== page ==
For the first time last year, the NHS in England carried out more than two million checks on people who feared they might have cancer.
In 2018, patients underwent a record 2.2 million cancer checks following urgent referral by their GP, almost 6,000 a day or more than four every minute. That was an increase of almost a quarter of a million on the 1.9 million people who were seen in 2017.
Record numbers of people also received treatment for cancer, with 308,058 receiving a first treatment in 2018, almost 13,000 more than in 2017 and the first time the number has topped 300,000.
Cancer survival is at an all time high with new figures showing 10,000 more patients surviving for at least 12 months after diagnosis than five years earlier. However, the NHS Long Term Plan aims to increasing the proportion of cancers caught early from half to three quarters, an improvement that will save up to 55,000 more lives each year.
Full story at NHS England
NICE | March 2019 | Lung cancer: diagnosis and management NICE guideline
This guideline covers diagnosing and managing non-small-cell and small-cell lung cancer. It aims to improve outcomes for patients by ensuring that the most effective tests and treatments are used, and that people have access to suitable palliative care and follow-up (Source: NICE).
Full details from NICE
Early diagnosis and the cancer workforce in the NHS long-term plan | House of Commons Library
This debate pack provides some background information on early diagnosis and the cancer workforce in the NHS long-term plan, and brings together related news articles, press releases and parliamentary material.
Full document available here
The Department of Health and Social Care has announced plans for the earlier diagnosis of cancer.
As part of the long-term plan for the NHS, a package of measures will be rolled out across the country with the aim of seeing 3 out of 4 of all cancers detected at an early stage by 2028. The plan will:
- overhaul screening programmes
- provide new investment in state-of-the-art technology to transform the process of diagnosis
- boost research and innovation
Screening programmes will be made more accessible and easier to use. They will be based on the latest breakthrough research and technology. Those at risk will be able to benefit from options including:
- new tests for bowel cancer
- mobile lung screening units
- the roll-out of rapid diagnostic centres across the country with same-day testing
Full story: Government announces plans for earlier diagnosis for cancer patients
NHS England has published three rapid cancer diagnostic and assessment pathways. These documents set out how diagnosis within 14 days and diagnosis within 28 days can be achieved for the colorectal, lung, and prostate cancer pathways:
Implementing a timed colorectal cancer diagnostic pathway:
This handbook sets out how the 28 day standard can be achieved in colorectal cancer patients, in preparation for full monitoring against the standard from April 2020.
Implementing a timed lung cancer diagnostic pathway:
This handbook sets out how the 28 day standard can be achieved for lung cancer patients, in preparation for full monitoring against the standard from April 2020.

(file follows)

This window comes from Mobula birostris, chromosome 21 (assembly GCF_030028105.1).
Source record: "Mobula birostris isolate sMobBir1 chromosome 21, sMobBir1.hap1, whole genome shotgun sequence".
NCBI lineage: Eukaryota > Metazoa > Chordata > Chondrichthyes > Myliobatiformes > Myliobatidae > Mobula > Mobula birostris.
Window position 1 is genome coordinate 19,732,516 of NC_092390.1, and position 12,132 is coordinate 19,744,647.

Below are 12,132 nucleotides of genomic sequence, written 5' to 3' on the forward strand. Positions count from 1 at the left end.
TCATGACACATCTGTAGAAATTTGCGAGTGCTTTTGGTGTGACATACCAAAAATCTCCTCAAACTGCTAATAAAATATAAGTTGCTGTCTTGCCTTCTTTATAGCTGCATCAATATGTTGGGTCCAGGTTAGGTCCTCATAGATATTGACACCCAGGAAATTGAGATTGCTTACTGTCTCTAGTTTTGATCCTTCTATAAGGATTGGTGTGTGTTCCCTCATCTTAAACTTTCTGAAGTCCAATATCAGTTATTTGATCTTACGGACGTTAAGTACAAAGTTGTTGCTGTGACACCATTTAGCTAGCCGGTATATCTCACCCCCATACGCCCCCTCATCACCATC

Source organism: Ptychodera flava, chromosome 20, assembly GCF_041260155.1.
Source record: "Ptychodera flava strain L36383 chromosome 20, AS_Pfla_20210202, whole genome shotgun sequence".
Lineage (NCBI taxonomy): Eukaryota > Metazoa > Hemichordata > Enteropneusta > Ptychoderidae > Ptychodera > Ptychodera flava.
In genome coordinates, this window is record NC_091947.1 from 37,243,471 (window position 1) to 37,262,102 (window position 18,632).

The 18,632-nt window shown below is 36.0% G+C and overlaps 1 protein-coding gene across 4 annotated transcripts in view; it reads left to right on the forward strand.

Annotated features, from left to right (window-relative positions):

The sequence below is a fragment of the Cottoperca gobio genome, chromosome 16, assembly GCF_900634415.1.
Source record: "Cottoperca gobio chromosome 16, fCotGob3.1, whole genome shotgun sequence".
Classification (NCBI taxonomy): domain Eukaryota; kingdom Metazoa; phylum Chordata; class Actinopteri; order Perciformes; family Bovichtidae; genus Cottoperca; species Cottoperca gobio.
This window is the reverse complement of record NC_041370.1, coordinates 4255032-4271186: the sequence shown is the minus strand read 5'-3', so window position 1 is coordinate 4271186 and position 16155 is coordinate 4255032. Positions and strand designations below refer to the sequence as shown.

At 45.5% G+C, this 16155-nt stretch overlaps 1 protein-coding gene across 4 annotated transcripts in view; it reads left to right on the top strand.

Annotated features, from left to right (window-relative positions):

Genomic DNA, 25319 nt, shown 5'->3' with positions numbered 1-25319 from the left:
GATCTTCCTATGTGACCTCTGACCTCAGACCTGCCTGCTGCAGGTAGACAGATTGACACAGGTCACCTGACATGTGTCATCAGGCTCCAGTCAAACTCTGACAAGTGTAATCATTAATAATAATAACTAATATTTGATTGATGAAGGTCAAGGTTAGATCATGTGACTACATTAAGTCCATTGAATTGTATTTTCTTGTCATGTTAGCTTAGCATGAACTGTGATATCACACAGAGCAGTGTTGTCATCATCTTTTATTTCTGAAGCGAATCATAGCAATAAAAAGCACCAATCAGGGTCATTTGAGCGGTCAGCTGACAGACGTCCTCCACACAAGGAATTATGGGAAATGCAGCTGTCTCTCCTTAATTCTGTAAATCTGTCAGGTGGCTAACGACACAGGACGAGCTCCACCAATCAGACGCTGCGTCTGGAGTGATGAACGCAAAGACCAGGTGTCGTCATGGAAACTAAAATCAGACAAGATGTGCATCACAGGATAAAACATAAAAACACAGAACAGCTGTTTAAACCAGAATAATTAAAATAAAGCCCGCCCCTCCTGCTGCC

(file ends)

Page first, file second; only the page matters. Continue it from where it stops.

Implementing a timed prostate cancer diagnostic pathway:
This handbook sets out how the 28 day standard can be achieved for prostate cancer patients, in preparation for full monitoring against the standard from April 2020.
NHS ‘one stop shop’ for prostate cancer means faster and more accurate diagnosis | NHS England
The NHS is using cutting edge technology to help slash diagnosis times for prostate cancer from six weeks to one day in a world-leading new approach that virtually eliminates the risk of deadly sepsis.
The new scanning and diagnosis method means a ‘one-stop-shop’ for suspected prostate cancer, the most common cancer in men in the UK, with over 40,000 new cases diagnosed every year.
The NHS is determined to cut the mortality rate for prostate cancer in the same way that has seen breast cancer rates decline by 10%.
The usual process is an MRI scan followed by a biopsy where around a dozen samples may have to be taken with a needle through the rectum, in order to locate suspect growths on the prostate.
Under the new ‘rapid pathway’ approach, which is being developed in three hospitals across West London, men have a scan, get their results and can have any necessary biopsy, using new FUSION technology, in one day, rather than multiple outpatient visits over four to six weeks.
Full story at NHS England
Researchers have developed a single blood test that screens for eight common cancer types and helps identify the location of the cancer | Via ScienceDaily | Science
A single blood test has been developed that screens for eight common cancer types and helps identify the location of the cancer. The test, called CancerSEEK, is a unique noninvasive, multianalyte test that simultaneously evaluates levels of eight cancer proteins and the presence of cancer gene mutations from circulating DNA in the blood. The test is aimed at screening for eight common cancer types that account for more than 60 percent of cancer deaths in the U.S. Five of the cancers covered by the test currently have no screening test.
The test was evaluated on 1,005 patients with nonmetastatic, stages I to III cancers of the ovary, liver, stomach, pancreas, esophagus, colorectum, lung or breast. The median overall sensitivity, or the ability to find cancer, was 70 percent and ranged from a high of 98 percent for ovarian cancer to a low of 33 percent for breast cancer. For the five cancers that have no screening tests — ovarian, liver, stomach, pancreatic and esophageal cancers — sensitivity ranged from 69 percent to 98 percent.
Full story at ScienceDaily
Full reference: Cohen, J. D. et al. | Detection and localization of surgically resectable cancers with a multi-analyte blood test | Science | 18 Jan 2018